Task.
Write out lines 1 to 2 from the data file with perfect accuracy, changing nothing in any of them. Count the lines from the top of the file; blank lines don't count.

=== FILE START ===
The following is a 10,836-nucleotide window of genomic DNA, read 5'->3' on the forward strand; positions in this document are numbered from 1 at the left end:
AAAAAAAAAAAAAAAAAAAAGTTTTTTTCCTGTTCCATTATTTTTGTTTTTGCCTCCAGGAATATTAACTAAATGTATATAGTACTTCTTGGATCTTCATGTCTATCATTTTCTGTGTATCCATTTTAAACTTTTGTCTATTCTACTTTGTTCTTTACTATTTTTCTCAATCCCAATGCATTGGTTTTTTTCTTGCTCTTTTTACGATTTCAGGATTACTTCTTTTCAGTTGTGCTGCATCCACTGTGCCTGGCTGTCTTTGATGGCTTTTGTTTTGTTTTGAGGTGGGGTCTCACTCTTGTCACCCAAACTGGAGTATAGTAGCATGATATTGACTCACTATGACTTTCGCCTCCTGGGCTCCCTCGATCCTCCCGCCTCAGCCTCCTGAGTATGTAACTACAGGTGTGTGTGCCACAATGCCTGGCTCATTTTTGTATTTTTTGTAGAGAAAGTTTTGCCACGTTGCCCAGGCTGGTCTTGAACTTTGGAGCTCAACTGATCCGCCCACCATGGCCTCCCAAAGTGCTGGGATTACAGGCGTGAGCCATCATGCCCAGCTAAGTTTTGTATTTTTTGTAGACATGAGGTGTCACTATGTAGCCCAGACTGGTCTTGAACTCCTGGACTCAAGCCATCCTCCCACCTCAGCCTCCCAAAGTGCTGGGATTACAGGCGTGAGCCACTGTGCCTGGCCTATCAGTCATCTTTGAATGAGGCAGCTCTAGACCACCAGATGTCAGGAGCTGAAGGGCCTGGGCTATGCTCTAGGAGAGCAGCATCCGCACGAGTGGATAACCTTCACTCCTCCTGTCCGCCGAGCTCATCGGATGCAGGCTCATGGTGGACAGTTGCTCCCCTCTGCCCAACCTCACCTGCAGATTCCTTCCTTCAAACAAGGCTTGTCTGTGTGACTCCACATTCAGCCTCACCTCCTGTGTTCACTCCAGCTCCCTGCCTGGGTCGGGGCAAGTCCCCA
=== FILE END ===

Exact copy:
The following is a 10,836-nucleotide window of genomic DNA, read 5'->3' on the forward strand; positions in this document are numbered from 1 at the left end:
AAAAAAAAAAAAAAAAAAAAGTTTTTTTCCTGTTCCATTATTTTTGTTTTTGCCTCCAGGAATATTAACTAAATGTATATAGTACTTCTTGGATCTTCATGTCTATCATTTTCTGTGTATCCATTTTAAACTTTTGTCTATTCTACTTTGTTCTTTACTATTTTTCTCAATCCCAATGCATTGGTTTTTTTCTTGCTCTTTTTACGATTTCAGGATTACTTCTTTTCAGTTGTGCTGCATCCACTGTGCCTGGCTGTCTTTGATGGCTTTTGTTTTGTTTTGAGGTGGGGTCTCACTCTTGTCACCCAAACTGGAGTATAGTAGCATGATATTGACTCACTATGACTTTCGCCTCCTGGGCTCCCTCGATCCTCCCGCCTCAGCCTCCTGAGTATGTAACTACAGGTGTGTGTGCCACAATGCCTGGCTCATTTTTGTATTTTTTGTAGAGAAAGTTTTGCCACGTTGCCCAGGCTGGTCTTGAACTTTGGAGCTCAACTGATCCGCCCACCATGGCCTCCCAAAGTGCTGGGATTACAGGCGTGAGCCATCATGCCCAGCTAAGTTTTGTATTTTTTGTAGACATGAGGTGTCACTATGTAGCCCAGACTGGTCTTGAACTCCTGGACTCAAGCCATCCTCCCACCTCAGCCTCCCAAAGTGCTGGGATTACAGGCGTGAGCCACTGTGCCTGGCCTATCAGTCATCTTTGAATGAGGCAGCTCTAGACCACCAGATGTCAGGAGCTGAAGGGCCTGGGCTATGCTCTAGGAGAGCAGCATCCGCACGAGTGGATAACCTTCACTCCTCCTGTCCGCCGAGCTCATCGGATGCAGGCTCATGGTGGACAGTTGCTCCCCTCTGCCCAACCTCACCTGCAGATTCCTTCCTTCAAACAAGGCTTGTCTGTGTGACTCCACATTCAGCCTCACCTCCTGTGTTCACTCCAGCTCCCTGCCTGGGTCGGGGCAAGTCCCCA